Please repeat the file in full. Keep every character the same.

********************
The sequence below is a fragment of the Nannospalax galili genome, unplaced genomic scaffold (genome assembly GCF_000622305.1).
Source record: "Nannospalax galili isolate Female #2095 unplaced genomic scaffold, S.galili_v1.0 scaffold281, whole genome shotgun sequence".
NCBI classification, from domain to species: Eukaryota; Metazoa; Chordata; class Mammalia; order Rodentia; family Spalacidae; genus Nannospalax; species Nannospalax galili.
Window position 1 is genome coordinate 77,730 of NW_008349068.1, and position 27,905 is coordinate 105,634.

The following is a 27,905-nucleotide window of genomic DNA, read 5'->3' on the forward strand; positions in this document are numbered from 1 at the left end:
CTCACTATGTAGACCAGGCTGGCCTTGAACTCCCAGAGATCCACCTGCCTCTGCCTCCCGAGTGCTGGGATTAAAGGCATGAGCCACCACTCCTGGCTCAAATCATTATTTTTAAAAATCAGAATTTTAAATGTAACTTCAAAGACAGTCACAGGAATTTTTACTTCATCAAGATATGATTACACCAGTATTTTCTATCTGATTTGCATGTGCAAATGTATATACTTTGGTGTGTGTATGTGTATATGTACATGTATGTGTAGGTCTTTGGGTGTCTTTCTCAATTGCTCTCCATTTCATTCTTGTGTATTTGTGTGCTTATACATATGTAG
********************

The sequence below is a fragment of the Nannospalax galili genome, unplaced genomic scaffold (genome assembly GCF_000622305.1).
Source record: "Nannospalax galili isolate Female #2095 unplaced genomic scaffold, S.galili_v1.0 scaffold281, whole genome shotgun sequence".
NCBI classification, from domain to species: Eukaryota; Metazoa; Chordata; class Mammalia; order Rodentia; family Spalacidae; genus Nannospalax; species Nannospalax galili.
Window position 1 is genome coordinate 77,730 of NW_008349068.1, and position 27,905 is coordinate 105,634.

The following is a 27,905-nucleotide window of genomic DNA, read 5'->3' on the forward strand; positions in this document are numbered from 1 at the left end:
CTCACTATGTAGACCAGGCTGGCCTTGAACTCCCAGAGATCCACCTGCCTCTGCCTCCCGAGTGCTGGGATTAAAGGCATGAGCCACCACTCCTGGCTCAAATCATTATTTTTAAAAATCAGAATTTTAAATGTAACTTCAAAGACAGTCACAGGAATTTTTACTTCATCAAGATATGATTACACCAGTATTTTCTATCTGATTTGCATGTGCAAATGTATATACTTTGGTGTGTGTATGTGTATATGTACATGTATGTGTAGGTCTTTGGGTGTCTTTCTCAATTGCTCTCCATTTCATTCTTGTGTATTTGTGTGCTTATACATATGTAG